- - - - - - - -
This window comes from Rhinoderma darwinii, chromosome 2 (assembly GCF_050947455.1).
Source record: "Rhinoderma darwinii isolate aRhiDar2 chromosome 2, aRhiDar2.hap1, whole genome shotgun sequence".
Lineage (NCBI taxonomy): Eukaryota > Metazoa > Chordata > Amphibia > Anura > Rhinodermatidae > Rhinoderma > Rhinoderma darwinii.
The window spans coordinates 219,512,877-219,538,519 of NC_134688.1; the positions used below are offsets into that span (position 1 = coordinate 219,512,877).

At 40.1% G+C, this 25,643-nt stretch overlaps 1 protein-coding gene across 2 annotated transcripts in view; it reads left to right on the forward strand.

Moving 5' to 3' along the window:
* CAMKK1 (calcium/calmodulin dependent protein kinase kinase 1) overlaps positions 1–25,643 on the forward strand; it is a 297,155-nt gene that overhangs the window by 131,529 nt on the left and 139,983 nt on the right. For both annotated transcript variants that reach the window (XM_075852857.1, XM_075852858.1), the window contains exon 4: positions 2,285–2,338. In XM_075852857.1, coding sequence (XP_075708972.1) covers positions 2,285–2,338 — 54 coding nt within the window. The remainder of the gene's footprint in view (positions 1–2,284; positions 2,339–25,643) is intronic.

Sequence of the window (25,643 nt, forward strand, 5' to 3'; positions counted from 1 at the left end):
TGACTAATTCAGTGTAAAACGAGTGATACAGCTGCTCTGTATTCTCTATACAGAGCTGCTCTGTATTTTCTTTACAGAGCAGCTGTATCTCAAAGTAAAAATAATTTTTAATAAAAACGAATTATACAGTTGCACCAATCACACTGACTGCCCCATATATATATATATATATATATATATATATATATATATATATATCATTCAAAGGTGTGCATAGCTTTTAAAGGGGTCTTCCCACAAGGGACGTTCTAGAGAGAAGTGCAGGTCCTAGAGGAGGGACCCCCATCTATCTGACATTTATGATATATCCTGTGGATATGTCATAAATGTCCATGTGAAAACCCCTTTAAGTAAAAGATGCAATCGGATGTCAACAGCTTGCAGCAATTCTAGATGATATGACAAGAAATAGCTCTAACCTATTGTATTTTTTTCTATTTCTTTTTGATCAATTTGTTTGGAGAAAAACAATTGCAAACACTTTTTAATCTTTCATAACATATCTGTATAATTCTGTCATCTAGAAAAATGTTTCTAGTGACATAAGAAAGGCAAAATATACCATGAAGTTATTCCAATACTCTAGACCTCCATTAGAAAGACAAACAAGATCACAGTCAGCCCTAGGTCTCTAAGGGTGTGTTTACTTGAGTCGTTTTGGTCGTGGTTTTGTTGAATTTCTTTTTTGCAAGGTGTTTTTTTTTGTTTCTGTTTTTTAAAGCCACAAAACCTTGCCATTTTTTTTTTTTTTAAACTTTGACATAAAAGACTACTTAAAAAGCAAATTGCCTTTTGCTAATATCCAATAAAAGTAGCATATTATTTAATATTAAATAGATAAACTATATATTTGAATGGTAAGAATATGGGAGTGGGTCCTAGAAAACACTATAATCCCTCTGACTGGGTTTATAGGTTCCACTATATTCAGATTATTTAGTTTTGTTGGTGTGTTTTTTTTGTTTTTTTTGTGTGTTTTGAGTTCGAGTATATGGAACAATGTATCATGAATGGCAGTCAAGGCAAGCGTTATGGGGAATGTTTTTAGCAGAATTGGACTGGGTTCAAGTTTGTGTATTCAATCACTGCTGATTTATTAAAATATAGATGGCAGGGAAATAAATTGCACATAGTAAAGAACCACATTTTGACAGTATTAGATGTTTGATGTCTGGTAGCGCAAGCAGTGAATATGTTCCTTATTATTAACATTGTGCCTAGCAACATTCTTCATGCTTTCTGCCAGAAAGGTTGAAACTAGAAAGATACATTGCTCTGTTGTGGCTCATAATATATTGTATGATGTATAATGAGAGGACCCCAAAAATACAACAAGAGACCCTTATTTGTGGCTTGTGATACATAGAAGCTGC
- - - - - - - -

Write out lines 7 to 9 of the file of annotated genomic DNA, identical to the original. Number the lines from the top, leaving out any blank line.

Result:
* CAMKK1 (calcium/calmodulin dependent protein kinase kinase 1) overlaps positions 1–25,643 on the forward strand; it is a 297,155-nt gene that overhangs the window by 131,529 nt on the left and 139,983 nt on the right. For both annotated transcript variants that reach the window (XM_075852857.1, XM_075852858.1), the window contains exon 4: positions 2,285–2,338. In XM_075852857.1, coding sequence (XP_075708972.1) covers positions 2,285–2,338 — 54 coding nt within the window. The remainder of the gene's footprint in view (positions 1–2,284; positions 2,339–25,643) is intronic.

Sequence of the window (25,643 nt, forward strand, 5' to 3'; positions counted from 1 at the left end):
TGACTAATTCAGTGTAAAACGAGTGATACAGCTGCTCTGTATTCTCTATACAGAGCTGCTCTGTATTTTCTTTACAGAGCAGCTGTATCTCAAAGTAAAAATAATTTTTAATAAAAACGAATTATACAGTTGCACCAATCACACTGACTGCCCCATATATATATATATATATATATATATATATATATATATATATATCATTCAAAGGTGTGCATAGCTTTTAAAGGGGTCTTCCCACAAGGGACGTTCTAGAGAGAAGTGCAGGTCCTAGAGGAGGGACCCCCATCTATCTGACATTTATGATATATCCTGTGGATATGTCATAAATGTCCATGTGAAAACCCCTTTAAGTAAAAGATGCAATCGGATGTCAACAGCTTGCAGCAATTCTAGATGATATGACAAGAAATAGCTCTAACCTATTGTATTTTTTTCTATTTCTTTTTGATCAATTTGTTTGGAGAAAAACAATTGCAAACACTTTTTAATCTTTCATAACATATCTGTATAATTCTGTCATCTAGAAAAATGTTTCTAGTGACATAAGAAAGGCAAAATATACCATGAAGTTATTCCAATACTCTAGACCTCCATTAGAAAGACAAACAAGATCACAGTCAGCCCTAGGTCTCTAAGGGTGTGTTTACTTGAGTCGTTTTGGTCGTGGTTTTGTTGAATTTCTTTTTTGCAAGGTGTTTTTTTTTGTTTCTGTTTTTTAAAGCCACAAAACCTTGCCATTTTTTTTTTTTTTAAACTTTGACATAAAAGACTACTTAAAAAGCAAATTGCCTTTTGCTAATATCCAATAAAAGTAGCATATTATTTAATATTAAATAGATAAACTATATATTTGAATGGTAAGAATATGGGAGTGGGTCCTAGAAAACACTATAATCCCTCTGACTGGGTTTATAGGTTCCACTATATTCAGATTATTTAGTTTTGTTGGTGTGTTTTTTTTGTTTTTTTTGTGTGTTTTGAGTTCGAGTATATGGAACAATGTATCATGAATGGCAGTCAAGGCAAGCGTTATGGGGAATGTTTTTAGCAGAATTGGACTGGGTTCAAGTTTGTGTATTCAATCACTGCTGATTTATTAAAATATAGATGGCAGGGAAATAAATTGCACATAGTAAAGAACCACATTTTGACAGTATTAGATGTTTGATGTCTGGTAGCGCAAGCAGTGAATATGTTCCTTATTATTAACATTGTGCCTAGCAACATTCTTCATGCTTTCTGCCAGAAAGGTTGAAACTAGAAAGATACATTGCTCTGTTGTGGCTCATAATATATTGTATGATGTATAATGAGAGGACCCCAAAAATACAACAAGAGACCCTTATTTGTGGCTTGTGATACATAGAAGCTGC